Sound and moving pictures share over a century of entwined history yet the dominant
visual narrative accounts of cinematic sound lack explanatory power. This thesis
responds by developing a novel conceptual framework using the paradigm of embodied
cognition. An embodied cognition approach provides a means to analyse the functional
architecture, meaning-making capacities, and aesthetics of cinematic media in ways not
afforded by conventional media theory.
The framework deploys embodied simulation theory (Gallese 2005) to emphasise the
affective aspects of Feeling of Body (Wojciehowski & Gallese 2011) and puts into play
the concept of embodied meaning (Johnson, M 2007b) which asserts all human meaning
and abstract conceptual thinking have basis in our sensorimotor interactions with the
world. In the context of cinematic media, embodied simulation theory suggests the
stylistic crafting of sensory-perceptual content not only elicits affect but shapes
cognition. Specifically, a four-tiered conceptual framework is advanced using embodied
simulation theory to contain, integrate and structure three extant models for the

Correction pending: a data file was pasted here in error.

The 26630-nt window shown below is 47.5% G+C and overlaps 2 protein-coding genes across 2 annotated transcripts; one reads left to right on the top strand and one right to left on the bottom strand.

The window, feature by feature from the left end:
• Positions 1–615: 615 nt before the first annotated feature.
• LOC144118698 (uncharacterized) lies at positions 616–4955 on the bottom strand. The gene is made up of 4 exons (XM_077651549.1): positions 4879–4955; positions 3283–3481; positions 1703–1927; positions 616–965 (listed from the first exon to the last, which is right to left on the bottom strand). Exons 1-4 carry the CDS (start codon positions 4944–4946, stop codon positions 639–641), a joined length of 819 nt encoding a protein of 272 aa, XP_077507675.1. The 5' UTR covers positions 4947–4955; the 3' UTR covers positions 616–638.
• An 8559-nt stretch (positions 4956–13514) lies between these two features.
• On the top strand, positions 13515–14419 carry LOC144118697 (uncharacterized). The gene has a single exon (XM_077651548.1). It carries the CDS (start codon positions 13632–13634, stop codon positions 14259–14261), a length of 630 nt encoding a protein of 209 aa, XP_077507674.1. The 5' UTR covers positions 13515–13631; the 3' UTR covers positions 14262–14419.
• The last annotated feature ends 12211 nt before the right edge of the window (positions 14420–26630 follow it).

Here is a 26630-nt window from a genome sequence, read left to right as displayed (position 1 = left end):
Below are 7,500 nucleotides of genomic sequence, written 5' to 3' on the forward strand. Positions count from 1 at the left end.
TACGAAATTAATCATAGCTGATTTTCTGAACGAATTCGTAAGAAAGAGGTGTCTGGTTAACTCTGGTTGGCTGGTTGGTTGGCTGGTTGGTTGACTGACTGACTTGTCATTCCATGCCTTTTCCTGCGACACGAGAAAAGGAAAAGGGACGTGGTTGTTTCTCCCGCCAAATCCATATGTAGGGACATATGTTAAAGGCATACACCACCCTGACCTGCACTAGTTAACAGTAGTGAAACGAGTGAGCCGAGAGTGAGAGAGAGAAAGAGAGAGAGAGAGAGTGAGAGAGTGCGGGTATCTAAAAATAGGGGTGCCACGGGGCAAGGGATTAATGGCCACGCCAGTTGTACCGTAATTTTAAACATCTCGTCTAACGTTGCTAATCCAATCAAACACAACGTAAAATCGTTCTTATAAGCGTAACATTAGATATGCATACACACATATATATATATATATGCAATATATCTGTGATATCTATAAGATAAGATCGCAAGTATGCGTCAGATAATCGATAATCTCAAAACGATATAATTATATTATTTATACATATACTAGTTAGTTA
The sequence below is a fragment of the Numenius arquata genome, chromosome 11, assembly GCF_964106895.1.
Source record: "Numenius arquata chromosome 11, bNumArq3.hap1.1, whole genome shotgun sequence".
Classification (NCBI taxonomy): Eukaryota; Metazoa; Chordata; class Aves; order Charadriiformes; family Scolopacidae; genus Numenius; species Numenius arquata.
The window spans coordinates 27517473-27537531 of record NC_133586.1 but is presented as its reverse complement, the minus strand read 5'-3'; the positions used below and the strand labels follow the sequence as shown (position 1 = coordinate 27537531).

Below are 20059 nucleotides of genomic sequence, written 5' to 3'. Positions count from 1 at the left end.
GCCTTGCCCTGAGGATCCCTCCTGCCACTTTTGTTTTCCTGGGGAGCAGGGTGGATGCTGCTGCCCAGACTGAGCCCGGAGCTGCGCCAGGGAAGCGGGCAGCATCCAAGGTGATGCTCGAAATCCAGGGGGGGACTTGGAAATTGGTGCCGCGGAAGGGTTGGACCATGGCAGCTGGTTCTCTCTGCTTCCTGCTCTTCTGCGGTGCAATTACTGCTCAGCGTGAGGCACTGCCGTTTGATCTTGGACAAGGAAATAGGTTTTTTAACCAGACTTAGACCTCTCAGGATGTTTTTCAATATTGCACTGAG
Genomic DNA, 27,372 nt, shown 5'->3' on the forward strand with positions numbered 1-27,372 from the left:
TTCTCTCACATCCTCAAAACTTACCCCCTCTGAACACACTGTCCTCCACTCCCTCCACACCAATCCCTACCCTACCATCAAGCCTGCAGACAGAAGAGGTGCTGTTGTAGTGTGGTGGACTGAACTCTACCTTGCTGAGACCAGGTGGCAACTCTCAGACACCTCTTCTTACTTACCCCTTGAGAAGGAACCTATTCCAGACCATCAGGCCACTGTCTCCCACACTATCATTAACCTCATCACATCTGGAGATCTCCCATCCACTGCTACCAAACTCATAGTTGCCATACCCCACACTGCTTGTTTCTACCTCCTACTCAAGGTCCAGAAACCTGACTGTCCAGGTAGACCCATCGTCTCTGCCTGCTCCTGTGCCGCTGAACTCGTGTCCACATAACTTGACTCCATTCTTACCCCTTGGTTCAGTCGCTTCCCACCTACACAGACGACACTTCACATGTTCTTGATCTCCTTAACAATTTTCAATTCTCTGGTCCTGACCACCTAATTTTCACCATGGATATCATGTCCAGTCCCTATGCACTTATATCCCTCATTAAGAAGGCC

elicitation or representation of affect at discrete levels of description. A strength of the
four-tiered framework is a highly granular and scalable capacity to describe how
cinematic sound may produce embodied meaning.
To illustrate the explanatory power of an embodied simulation account of cinematic
media, I examine the design strategies used in my own cinematic sound work –
specifically, Jane Campion’s In the Cut (2003) – and the work of other sound designers.
Lastly, the implications of an embodied simulation account of cinematic media are
discussed in relation to investigating the body-mind nexus, bridging the cognitive
sciences and Cultural Studies, and informing institutions involved in media education
and cultural policy.
|Date of Award||2020|
|Supervisor||Ross Gibson (Supervisor) & Mitchell Whitelaw (Supervisor)|